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The problem:

On desktop view form inputs (with labels) take less that half of width of the website and we gets big whitespace next to form which is bad for websites SEO. In the other hand forms should be surrounded by whitespace because it helps user to go fast through them (nothing distracts him) and we (probably) gets better conversion rate.

So what would be the best compromise? If we add content next to form it will distract user, if we left this space blank Google punish us. Anyone have some good idea?

Of course we can provide very long inputs that takes full width of the website but it can be confusing for user and also can look a little bit odd.

I post similar question in UX Stack Exchange to see SEO point of view.

  • "big whitespace next to form which is bad for websites SEO" / "...Google punish us" - unless you can provide concrete references and clarify what you mean, these statements would appear to be false. Any whitespace that benefits UX should not negatively affect SEO. – MrWhite Jan 1 '16 at 17:09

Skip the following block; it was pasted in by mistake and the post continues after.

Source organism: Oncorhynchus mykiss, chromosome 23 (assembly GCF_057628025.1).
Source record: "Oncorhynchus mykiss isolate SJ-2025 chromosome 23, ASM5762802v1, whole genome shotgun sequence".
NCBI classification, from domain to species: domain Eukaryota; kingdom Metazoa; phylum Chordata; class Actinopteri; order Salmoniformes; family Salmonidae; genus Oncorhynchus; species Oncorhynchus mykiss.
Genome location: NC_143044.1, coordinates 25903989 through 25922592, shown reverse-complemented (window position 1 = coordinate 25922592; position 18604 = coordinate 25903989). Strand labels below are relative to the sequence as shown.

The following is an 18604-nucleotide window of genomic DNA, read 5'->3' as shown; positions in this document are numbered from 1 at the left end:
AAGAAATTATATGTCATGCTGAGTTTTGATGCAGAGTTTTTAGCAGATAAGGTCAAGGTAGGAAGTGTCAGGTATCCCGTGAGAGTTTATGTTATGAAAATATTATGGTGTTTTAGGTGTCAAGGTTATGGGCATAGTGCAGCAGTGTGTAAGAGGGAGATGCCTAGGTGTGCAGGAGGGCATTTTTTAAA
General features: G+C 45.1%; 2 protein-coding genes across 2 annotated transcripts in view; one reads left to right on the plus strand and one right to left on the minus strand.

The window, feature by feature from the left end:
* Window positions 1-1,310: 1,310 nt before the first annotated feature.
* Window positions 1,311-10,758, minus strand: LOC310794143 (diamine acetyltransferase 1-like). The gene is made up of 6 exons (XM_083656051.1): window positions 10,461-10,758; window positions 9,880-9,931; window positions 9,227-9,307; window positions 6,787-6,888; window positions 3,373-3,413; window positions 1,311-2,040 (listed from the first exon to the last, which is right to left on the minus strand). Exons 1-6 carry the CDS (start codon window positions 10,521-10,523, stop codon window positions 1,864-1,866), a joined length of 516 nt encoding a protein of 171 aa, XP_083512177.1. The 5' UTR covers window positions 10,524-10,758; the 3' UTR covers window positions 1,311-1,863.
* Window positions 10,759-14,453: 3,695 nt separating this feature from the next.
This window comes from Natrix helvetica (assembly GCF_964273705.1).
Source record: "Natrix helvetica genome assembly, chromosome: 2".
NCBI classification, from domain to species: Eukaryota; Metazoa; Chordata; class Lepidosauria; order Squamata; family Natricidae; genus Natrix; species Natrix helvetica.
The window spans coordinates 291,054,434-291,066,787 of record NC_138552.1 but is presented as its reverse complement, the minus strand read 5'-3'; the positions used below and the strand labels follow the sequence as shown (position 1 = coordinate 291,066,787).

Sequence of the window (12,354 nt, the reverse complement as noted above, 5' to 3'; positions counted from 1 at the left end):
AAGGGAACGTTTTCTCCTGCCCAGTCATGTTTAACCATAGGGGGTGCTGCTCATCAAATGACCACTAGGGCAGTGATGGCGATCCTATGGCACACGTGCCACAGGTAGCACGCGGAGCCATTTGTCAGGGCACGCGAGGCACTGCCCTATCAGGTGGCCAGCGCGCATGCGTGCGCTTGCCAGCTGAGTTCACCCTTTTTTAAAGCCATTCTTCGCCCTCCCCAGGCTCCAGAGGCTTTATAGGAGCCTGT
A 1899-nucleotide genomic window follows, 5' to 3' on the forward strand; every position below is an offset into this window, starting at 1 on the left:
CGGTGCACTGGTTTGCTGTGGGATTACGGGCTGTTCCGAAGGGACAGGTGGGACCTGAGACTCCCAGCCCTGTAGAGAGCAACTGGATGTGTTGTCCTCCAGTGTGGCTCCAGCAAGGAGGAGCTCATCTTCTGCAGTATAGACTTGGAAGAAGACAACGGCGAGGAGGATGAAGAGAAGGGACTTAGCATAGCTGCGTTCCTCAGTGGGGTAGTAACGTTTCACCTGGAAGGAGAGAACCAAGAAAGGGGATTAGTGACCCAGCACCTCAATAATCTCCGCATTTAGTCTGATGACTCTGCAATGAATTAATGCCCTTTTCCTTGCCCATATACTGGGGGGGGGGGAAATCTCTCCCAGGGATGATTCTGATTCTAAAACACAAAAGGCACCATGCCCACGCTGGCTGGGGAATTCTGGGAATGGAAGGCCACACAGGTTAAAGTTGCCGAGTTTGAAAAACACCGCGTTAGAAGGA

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I'll suggest making your UX top priority than your SEO, I don't understand why would you get penalized for white space around your form labels. Forms are not exactly the best place to focus on when you are working on your SEO. If you really want to, you can have some descriptive text about the page, above or below the form. This way, it would serve as a data point for search engines without confusing your users.

Also, I'm assuming that the whitespace you are talking about is the result of some crafty CSS. If you are achieving this via blank HTML tags or BR tags, I'd suggest to avoid them.

  • But what if our form is on important site in business context. For example adding opinion form on product page? We want make this url as good indexed as it is possible but also our form should be as usefull as it is possible. – jazzgot Dec 2 '15 at 14:38
  • That is very common example of forms. Your product page should already be having all the content a search engine would need. So, if your form doesn't contain a lot of blank HTML tags, then you shouldn't need to do anything for it. – Prateek Dec 2 '15 at 14:41

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